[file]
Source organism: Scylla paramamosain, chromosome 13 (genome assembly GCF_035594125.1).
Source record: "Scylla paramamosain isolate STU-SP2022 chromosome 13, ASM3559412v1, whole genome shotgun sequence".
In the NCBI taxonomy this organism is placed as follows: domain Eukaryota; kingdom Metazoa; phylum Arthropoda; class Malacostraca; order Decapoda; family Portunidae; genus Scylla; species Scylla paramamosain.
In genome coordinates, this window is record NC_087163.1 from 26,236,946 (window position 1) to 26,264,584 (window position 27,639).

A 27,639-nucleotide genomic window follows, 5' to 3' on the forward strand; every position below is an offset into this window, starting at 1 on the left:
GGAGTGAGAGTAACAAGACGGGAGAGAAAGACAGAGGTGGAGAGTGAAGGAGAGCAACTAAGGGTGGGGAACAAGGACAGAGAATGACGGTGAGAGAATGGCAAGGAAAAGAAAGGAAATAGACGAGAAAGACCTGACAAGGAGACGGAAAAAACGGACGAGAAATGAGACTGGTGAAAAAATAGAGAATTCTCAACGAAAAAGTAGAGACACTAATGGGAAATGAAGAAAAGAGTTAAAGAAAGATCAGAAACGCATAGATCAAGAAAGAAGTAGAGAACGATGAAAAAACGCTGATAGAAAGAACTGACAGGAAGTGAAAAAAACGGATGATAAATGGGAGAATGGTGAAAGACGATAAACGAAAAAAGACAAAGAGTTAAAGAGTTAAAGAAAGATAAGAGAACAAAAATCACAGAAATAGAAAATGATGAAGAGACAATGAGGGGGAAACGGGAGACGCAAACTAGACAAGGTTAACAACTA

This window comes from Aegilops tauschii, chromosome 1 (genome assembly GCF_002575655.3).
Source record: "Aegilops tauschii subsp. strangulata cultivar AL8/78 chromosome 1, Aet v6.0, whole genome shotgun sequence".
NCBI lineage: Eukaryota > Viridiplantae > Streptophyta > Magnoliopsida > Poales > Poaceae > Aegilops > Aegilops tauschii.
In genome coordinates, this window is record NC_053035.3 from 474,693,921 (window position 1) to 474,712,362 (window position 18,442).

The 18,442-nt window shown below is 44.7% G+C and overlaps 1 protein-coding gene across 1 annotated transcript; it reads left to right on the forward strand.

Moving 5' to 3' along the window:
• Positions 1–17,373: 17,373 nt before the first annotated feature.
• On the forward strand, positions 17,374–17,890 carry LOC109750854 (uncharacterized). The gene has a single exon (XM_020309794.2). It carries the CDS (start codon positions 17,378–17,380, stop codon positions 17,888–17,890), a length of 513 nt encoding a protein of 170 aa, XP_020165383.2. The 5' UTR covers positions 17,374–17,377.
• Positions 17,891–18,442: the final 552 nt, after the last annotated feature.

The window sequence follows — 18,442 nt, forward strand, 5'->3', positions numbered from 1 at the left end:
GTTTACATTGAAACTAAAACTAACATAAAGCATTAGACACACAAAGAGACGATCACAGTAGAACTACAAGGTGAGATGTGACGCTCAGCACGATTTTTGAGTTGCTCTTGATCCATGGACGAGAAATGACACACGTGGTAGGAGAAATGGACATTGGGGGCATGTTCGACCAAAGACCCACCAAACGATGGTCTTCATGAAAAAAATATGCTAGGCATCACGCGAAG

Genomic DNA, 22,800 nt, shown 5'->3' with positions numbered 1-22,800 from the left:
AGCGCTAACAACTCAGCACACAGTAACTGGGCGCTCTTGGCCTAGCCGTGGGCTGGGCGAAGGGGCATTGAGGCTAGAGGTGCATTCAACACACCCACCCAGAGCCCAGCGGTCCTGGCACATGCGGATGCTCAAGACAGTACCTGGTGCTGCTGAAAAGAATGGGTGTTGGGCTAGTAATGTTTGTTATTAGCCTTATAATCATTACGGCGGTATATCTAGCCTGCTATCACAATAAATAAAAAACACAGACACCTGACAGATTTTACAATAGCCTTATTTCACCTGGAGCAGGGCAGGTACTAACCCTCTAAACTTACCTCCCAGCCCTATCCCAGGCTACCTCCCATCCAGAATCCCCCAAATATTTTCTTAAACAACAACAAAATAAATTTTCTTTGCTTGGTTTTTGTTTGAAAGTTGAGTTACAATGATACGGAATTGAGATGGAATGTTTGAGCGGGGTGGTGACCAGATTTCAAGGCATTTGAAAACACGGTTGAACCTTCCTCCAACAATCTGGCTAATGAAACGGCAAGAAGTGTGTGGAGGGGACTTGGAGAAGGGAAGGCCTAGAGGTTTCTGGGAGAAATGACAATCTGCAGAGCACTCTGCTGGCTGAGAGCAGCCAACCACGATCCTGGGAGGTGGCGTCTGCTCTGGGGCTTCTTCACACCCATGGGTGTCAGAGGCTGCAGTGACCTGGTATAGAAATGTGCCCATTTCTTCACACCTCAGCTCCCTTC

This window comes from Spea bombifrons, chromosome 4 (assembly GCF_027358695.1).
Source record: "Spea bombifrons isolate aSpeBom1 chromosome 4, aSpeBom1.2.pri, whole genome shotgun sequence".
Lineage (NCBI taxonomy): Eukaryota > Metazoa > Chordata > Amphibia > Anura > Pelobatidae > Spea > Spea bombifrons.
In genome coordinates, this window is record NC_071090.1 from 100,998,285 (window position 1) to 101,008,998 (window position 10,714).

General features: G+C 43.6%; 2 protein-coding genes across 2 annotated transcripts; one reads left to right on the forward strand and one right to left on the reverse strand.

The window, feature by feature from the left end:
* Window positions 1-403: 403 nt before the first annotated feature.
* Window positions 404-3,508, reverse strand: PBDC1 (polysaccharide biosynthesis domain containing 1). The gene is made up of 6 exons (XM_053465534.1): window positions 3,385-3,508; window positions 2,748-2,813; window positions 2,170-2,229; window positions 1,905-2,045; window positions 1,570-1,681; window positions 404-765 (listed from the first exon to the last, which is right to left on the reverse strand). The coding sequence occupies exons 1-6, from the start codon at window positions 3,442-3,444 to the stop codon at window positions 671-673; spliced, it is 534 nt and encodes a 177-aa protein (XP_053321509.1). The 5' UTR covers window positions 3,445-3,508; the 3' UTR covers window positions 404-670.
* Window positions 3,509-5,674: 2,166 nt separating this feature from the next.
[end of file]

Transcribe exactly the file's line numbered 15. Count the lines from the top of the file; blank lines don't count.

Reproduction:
• Positions 17,891–18,442: the final 552 nt, after the last annotated feature.